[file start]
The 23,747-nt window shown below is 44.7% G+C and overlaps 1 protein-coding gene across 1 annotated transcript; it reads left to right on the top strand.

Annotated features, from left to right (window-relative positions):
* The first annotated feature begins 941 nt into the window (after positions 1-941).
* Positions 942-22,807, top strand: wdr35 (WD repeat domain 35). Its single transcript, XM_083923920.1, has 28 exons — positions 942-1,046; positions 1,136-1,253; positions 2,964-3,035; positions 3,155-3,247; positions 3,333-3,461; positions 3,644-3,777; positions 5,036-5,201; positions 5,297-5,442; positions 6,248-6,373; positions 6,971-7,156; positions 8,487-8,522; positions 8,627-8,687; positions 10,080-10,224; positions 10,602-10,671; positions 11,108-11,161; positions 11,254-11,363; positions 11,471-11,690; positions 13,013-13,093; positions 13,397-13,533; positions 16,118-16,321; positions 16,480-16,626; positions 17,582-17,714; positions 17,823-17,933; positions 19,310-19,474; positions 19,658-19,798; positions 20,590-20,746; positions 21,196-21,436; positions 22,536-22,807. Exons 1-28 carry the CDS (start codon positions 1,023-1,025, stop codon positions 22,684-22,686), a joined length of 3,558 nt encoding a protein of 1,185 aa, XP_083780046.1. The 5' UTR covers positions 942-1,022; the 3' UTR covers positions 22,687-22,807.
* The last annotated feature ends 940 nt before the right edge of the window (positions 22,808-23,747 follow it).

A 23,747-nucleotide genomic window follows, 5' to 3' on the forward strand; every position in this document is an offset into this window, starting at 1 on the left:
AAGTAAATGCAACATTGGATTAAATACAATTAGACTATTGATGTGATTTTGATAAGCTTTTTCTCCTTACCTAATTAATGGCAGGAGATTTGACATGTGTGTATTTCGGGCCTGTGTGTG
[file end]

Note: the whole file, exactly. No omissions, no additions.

The 23,747-nt window shown below is 44.7% G+C and overlaps 1 protein-coding gene across 1 annotated transcript; it reads left to right on the top strand.

Annotated features, from left to right (window-relative positions):
* The first annotated feature begins 941 nt into the window (after positions 1-941).
* Positions 942-22,807, top strand: wdr35 (WD repeat domain 35). Its single transcript, XM_083923920.1, has 28 exons — positions 942-1,046; positions 1,136-1,253; positions 2,964-3,035; positions 3,155-3,247; positions 3,333-3,461; positions 3,644-3,777; positions 5,036-5,201; positions 5,297-5,442; positions 6,248-6,373; positions 6,971-7,156; positions 8,487-8,522; positions 8,627-8,687; positions 10,080-10,224; positions 10,602-10,671; positions 11,108-11,161; positions 11,254-11,363; positions 11,471-11,690; positions 13,013-13,093; positions 13,397-13,533; positions 16,118-16,321; positions 16,480-16,626; positions 17,582-17,714; positions 17,823-17,933; positions 19,310-19,474; positions 19,658-19,798; positions 20,590-20,746; positions 21,196-21,436; positions 22,536-22,807. Exons 1-28 carry the CDS (start codon positions 1,023-1,025, stop codon positions 22,684-22,686), a joined length of 3,558 nt encoding a protein of 1,185 aa, XP_083780046.1. The 5' UTR covers positions 942-1,022; the 3' UTR covers positions 22,687-22,807.
* The last annotated feature ends 940 nt before the right edge of the window (positions 22,808-23,747 follow it).

A 23,747-nucleotide genomic window follows, 5' to 3' on the forward strand; every position in this document is an offset into this window, starting at 1 on the left:
AAGTAAATGCAACATTGGATTAAATACAATTAGACTATTGATGTGATTTTGATAAGCTTTTTCTCCTTACCTAATTAATGGCAGGAGATTTGACATGTGTGTATTTCGGGCCTGTGTGTG